(a) On the hearing of the motion, reference may be had in all cases to the pleadings and orders of the court on file, and when the motion is made on the minutes, reference may also be had to any depositions and documentary evidence offered at the trial and to the report of the proceedings on the trial taken by the phonographic reporter, or to any certified transcript of the report or if there be no such report or certified transcript, to proceedings occurring at the trial that are within the recollection of the judge; when the proceedings at the trial have been phonographically reported, but the reporter’s notes have not been transcribed, the reporter shall, upon request of the court or either party, attend the hearing of the motion and read his or her notes, or such parts thereof as the court, or either party, may require.
(b) The hearing and determination of the motion for a new trial shall have precedence over all other matters except criminal cases, probate matters, and cases actually on trial, and it shall be the duty of the court to determine the motion at the earliest possible moment.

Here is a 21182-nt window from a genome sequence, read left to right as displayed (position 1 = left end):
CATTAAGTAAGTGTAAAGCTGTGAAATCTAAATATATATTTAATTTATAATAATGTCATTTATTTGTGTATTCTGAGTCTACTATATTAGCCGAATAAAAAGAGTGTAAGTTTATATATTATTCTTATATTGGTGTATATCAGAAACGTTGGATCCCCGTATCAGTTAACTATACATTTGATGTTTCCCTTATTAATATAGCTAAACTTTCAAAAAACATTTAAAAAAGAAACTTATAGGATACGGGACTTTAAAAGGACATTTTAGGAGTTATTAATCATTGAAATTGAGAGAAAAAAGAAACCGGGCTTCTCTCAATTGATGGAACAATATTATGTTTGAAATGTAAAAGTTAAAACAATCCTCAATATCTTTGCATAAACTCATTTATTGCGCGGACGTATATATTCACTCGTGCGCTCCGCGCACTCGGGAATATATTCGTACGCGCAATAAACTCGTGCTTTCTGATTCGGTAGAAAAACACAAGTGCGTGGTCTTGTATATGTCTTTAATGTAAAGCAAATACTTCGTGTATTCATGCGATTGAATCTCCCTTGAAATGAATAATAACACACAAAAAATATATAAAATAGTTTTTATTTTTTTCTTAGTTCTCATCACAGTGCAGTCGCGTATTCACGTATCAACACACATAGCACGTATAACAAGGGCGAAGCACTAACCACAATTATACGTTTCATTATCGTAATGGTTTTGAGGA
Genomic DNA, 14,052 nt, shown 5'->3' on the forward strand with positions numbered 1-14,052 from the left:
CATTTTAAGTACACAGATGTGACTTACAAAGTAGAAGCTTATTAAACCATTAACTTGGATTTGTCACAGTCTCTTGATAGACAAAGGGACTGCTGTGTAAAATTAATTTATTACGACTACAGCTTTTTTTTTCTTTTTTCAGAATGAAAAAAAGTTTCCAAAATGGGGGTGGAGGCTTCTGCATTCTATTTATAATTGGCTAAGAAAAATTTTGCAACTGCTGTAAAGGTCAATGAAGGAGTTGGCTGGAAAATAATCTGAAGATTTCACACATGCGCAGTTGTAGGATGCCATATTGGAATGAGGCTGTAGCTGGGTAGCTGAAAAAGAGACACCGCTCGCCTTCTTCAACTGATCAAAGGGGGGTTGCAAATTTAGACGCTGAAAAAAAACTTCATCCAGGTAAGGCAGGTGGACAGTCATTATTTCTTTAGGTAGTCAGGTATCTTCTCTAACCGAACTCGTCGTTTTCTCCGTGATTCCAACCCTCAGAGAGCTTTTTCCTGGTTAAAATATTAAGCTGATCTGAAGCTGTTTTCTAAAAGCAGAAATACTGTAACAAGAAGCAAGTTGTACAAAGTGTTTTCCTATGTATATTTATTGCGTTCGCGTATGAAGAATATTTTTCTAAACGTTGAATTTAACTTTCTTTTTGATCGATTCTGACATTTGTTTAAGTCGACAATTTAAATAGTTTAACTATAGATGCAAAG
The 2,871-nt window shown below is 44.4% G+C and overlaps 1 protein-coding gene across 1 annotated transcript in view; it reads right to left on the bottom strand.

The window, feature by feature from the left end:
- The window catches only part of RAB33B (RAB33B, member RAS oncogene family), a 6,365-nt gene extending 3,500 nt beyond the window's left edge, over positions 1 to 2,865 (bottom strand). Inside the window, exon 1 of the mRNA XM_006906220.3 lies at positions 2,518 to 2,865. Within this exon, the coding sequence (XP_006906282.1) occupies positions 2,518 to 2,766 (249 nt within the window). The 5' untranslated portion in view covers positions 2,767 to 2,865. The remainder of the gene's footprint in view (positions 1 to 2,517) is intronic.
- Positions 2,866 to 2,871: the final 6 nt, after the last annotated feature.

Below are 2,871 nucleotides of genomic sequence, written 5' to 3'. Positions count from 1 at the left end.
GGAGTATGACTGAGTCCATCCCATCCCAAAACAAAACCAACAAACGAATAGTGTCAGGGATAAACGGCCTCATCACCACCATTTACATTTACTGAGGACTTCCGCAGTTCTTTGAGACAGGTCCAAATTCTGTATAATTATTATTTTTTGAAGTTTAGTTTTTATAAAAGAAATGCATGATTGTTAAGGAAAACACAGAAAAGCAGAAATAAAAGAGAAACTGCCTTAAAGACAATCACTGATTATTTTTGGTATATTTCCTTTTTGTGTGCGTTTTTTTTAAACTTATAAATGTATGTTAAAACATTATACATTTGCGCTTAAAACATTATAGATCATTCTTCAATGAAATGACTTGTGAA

(c) Except as otherwise provided in Section 12a of this code, the power of the court to rule on a motion for a new trial shall expire 75 days after the mailing of notice of entry of judgment by the clerk of the court pursuant to Section 664.5 or 75 days after service on the moving party by any party of written notice of entry of judgment, whichever is earlier, or if that notice has not been given, 75 days after the filing of the first notice of intention to move for a new trial. If the motion is not determined within the 75-day period, or within that period as extended, the effect shall be a denial of the motion without further order of the court. A motion for a new trial is not determined within the meaning of this section until an order ruling on the motion is entered in the permanent minutes of the court or signed by the judge and filed with the clerk. The entry of a new trial order in the permanent minutes of the court shall constitute a determination of the motion even though that minute order, as entered, expressly directs that a written order be prepared, signed, and filed. The minute entry shall in all cases show the date on which the order is entered in the permanent minutes, but failure to comply with this direction shall not impair the validity or effectiveness of the order.